“Physical exercise and interesting books distract you from bad thoughts”, Bohdan says.
Dmytro also shares his experience: “While I was in the hospital, I launched a telegram channel, wrote a book. I finished it but haven’t printed it yet. I started looking for a job while officially still in the army.”
Some people helped themselves by interacting with others and helping those with similar experiences who needed support:
“I just show by my example [how you can cope]. And I tell that you can do that too, even more so. [...] I receive a lot of messages, [questions] how to deal with something, or wives write that their husbands have pain and [...] don’t know what to do with it properly. I tell them to just show, for example, my page or something else, and that they can text me”, says Andriy.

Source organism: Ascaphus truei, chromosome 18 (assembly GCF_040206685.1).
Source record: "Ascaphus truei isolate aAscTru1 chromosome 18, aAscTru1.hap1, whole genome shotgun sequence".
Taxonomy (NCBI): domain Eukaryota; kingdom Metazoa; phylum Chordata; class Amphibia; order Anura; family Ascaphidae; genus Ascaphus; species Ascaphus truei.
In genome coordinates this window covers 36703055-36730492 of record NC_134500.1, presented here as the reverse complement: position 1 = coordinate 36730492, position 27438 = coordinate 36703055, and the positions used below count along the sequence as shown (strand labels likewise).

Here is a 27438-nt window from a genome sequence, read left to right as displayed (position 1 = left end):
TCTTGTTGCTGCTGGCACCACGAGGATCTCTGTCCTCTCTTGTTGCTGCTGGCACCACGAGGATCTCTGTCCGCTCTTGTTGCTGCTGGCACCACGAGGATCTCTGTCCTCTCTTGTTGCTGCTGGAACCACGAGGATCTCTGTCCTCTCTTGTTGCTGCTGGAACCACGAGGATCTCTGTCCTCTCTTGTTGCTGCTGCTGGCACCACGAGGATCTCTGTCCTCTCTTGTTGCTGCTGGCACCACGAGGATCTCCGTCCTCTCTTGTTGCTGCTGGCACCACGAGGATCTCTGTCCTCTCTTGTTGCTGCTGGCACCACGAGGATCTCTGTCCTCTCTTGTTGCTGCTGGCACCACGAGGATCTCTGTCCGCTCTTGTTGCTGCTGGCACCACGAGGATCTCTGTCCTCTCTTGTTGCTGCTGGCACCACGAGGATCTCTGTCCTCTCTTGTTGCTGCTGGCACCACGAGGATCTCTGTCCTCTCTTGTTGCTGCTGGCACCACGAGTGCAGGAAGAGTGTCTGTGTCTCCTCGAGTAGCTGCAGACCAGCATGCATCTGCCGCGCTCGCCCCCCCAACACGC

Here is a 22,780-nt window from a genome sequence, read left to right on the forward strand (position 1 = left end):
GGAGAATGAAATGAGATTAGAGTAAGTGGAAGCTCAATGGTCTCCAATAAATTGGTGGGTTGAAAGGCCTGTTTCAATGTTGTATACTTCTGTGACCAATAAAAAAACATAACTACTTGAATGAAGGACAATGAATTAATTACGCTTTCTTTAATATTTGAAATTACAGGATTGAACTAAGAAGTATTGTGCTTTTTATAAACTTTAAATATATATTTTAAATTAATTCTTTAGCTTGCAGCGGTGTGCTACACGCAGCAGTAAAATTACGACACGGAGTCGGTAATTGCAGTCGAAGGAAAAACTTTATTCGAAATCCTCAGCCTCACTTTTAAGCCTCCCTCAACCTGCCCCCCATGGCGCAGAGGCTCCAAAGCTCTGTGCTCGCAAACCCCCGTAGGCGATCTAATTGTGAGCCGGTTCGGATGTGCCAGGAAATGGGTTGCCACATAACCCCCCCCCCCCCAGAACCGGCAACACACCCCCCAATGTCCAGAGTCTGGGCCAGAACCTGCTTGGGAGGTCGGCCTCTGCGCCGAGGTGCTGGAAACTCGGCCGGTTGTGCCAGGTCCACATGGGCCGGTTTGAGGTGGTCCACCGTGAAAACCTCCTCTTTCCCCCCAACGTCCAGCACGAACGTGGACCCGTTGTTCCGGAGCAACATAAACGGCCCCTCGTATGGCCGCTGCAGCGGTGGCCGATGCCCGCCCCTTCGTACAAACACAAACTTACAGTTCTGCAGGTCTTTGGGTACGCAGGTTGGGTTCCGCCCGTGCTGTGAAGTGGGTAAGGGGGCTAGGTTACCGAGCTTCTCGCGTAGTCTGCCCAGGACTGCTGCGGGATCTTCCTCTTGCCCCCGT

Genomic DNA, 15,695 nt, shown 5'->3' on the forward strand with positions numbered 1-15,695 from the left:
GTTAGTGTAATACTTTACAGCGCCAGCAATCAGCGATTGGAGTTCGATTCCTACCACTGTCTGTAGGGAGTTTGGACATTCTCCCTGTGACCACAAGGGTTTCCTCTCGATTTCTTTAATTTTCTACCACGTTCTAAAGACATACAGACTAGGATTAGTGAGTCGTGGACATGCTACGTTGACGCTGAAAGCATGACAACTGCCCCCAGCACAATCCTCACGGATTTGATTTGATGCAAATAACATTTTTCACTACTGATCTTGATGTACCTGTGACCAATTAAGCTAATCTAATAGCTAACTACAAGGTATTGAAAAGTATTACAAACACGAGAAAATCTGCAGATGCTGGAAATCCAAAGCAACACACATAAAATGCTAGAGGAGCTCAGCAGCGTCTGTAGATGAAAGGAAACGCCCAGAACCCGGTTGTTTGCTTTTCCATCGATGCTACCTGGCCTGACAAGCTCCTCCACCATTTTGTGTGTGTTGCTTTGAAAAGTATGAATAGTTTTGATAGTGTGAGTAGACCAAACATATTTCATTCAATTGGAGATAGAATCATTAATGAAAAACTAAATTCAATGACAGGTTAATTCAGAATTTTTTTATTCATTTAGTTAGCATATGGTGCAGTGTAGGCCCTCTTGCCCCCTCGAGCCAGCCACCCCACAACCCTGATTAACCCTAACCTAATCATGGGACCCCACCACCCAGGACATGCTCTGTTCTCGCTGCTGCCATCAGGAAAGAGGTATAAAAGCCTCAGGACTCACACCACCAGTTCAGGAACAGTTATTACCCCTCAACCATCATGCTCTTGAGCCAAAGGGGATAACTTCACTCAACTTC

Wounded Ukrainian servicemen at the Azovstal metallurgical plant in Mariupol. Photo: DMYTRO 'OREST' KOZATSKYI / Azov Special Forces Regiment / AFP via Getty Images
What such experiences might tell us? First of all, they point out a need to develop military psychology. Even though not all soldiers will go into therapy and it won’t be fully helpful for everyone, it’s necessary to have enough qualified military psychologists. In that case, people will not only find the necessary support from a relevant specialist, but it will also increase the number of works, research, and methodologies for self-help, and society will have enough information about the specifics of experience, received at the war.